S.C. Equality leader steps down
The executive director of S.C. Equality, Christine Johnson announced her resignation as leader of the decade-old equality organization last week. South Carolina Equality Coalition was established in 2002 as a statewide non-partisan coalition of local and state, social, religious and political LGBT organizations and allies with a mission to secure civil and human rights for gay, lesbian, bisexual and transgender South Carolinians.
Prior to S.C. Equality, Johnson served as a Democratic member of the Utah House of Representatives from 2007 to 2010 before moving back to her home state. During Johnson’s time at S.C. Equality, she has helped lead the organization to successfully secure anti-discrimination protections for public LGBT workers in Richland County and the City of Columbia and was instrumental in passing public accommodations protections in Richland County and Folly Beach. The organization helped introduce a statewide hate crimes bill and also a safe schools bill, which we wrote about last year. It defeated an unconstitutional, anti-transgender bill in the 2012 session and helped prevent passage of a bill that excluded the LGBTQ community from domestic violence protections. It’s often things like this that organizations such as S.C. Equality are able to successfully fight against that outweighs the creation of more pro-equality motives. The organization, however, also launched the country’s second pro-LGBT, state-issued license plate this year and started the S.C. GSA (Gay-Straight Alliance) Network to educate teachers, counselors, administrators and students about the importance of these organizations in public schools.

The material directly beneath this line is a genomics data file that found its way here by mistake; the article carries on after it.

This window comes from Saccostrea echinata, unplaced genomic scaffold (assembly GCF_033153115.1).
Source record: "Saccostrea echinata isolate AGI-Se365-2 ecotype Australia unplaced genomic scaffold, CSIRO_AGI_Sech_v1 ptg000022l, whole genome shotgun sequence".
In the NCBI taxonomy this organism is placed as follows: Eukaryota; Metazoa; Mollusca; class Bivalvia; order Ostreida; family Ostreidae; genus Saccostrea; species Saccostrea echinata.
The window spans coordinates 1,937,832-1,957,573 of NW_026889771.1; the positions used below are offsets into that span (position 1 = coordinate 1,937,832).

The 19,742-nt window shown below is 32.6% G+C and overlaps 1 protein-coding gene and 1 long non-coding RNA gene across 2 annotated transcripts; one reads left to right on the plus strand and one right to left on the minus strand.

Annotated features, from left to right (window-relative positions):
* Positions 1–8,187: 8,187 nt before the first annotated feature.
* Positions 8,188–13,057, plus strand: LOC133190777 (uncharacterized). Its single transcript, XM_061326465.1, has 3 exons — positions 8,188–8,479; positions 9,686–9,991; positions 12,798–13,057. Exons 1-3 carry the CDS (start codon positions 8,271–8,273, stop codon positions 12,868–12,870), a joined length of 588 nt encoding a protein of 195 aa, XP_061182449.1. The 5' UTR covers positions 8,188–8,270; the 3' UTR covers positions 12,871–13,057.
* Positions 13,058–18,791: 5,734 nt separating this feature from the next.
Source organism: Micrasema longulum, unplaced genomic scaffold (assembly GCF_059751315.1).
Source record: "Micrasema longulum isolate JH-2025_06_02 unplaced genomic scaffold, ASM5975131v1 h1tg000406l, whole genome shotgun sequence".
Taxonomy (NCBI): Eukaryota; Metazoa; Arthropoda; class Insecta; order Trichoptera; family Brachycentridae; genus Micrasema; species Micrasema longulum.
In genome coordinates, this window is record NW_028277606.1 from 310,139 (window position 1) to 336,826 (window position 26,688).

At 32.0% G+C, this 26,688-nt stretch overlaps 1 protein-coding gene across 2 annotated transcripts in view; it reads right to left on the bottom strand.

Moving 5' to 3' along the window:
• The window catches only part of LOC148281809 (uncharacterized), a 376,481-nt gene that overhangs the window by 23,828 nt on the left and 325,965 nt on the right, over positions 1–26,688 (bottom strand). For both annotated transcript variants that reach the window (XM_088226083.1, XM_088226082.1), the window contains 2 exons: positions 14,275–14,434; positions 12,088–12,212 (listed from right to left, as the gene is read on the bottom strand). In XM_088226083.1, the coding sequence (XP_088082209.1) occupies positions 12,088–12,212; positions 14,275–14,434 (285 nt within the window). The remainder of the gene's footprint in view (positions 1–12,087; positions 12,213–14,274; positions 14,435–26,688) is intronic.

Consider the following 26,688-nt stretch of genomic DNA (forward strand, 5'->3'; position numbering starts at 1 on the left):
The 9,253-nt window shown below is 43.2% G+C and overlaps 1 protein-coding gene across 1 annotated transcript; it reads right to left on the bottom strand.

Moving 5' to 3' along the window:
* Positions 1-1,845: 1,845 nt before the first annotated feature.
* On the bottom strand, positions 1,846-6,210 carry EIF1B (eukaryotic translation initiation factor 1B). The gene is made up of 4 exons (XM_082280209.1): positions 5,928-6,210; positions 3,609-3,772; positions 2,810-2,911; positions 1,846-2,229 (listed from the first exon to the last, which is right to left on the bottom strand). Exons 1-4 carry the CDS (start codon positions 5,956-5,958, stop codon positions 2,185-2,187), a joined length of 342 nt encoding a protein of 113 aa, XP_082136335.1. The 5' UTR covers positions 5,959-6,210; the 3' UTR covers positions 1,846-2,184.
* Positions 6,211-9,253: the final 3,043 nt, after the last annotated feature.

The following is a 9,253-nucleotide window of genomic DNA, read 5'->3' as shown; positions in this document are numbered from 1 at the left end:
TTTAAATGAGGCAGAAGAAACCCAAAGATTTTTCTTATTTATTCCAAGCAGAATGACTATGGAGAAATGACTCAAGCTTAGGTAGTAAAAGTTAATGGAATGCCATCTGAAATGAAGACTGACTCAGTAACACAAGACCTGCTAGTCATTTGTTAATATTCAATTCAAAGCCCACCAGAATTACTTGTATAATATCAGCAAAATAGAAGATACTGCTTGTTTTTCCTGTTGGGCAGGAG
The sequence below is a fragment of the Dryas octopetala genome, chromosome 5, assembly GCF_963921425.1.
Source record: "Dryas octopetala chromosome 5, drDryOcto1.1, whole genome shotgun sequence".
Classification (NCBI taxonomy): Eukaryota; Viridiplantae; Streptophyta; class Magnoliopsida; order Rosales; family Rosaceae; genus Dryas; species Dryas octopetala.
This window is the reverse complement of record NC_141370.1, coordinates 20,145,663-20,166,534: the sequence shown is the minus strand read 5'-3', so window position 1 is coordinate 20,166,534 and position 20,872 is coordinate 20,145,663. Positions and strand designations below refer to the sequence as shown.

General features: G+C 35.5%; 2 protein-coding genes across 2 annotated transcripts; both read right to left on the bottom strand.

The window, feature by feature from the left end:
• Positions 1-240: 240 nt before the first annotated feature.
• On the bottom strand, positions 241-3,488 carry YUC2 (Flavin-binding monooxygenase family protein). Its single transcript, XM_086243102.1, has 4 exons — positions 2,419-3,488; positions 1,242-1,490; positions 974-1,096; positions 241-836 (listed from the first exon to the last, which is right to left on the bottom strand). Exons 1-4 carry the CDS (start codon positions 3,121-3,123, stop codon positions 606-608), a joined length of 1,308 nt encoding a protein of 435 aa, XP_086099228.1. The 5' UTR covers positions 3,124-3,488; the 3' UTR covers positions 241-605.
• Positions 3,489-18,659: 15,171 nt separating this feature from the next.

During the same week as Johnson’s resignation, the organization also announced that it has created a political action committee, or PAC, which will allow the organization to financially support pro-equality candidates and lobby more effectively for change. The PAC is interviewing candidates in order to make endorsements and provide support for this year’s elections. In an e-mail to supporters and members, the organization’s Board Chair, Jeff Ayers, said, “It will give our community a voice in the political and legislative process of this state and has the potential to change the political landscape of South Carolina.”
He also thanked Johnson for her work and said that she has been an asset as an advocate for equal rights. “Her tireless and tremendous work . . . has helped us to achieve many goals . . . her inspiring spirit and accomplishments will be carried on.”
The average tenure of non-profit executive directors is surprisingly short, compared to similar executive positions in the for-profit sector. But for S.C. Equality, two to three years seems to be the shake-up point. Before Johnson, C. Ray Drew served as Executive Director for slightly more than two years before resigning in February 2010. Previously Drew had served as the director of Family Pride Coalition, the organization that would later become Family Equality Council. Following his time in South Carolina, Drew went on to serve as Executive Director for the ACLU of Colorado for a short time.
While both Drew and Johnson did a lot for the organization and seemed well-qualified – they both returned to the state after being away for many years. Johnson only lived in Charleston until she was 7 or 8 before moving to Greenville and then to Virginia and eventually Utah. Beyond the challenges that any non-profit leader has to tackle, the political atmosphere and historically high-level of prejudice against the LGBT community (among others) may just be too much for someone who’s been absent from it for too long. While there are pockets of progress, the majority of the state is far from welcoming to gays and lesbians.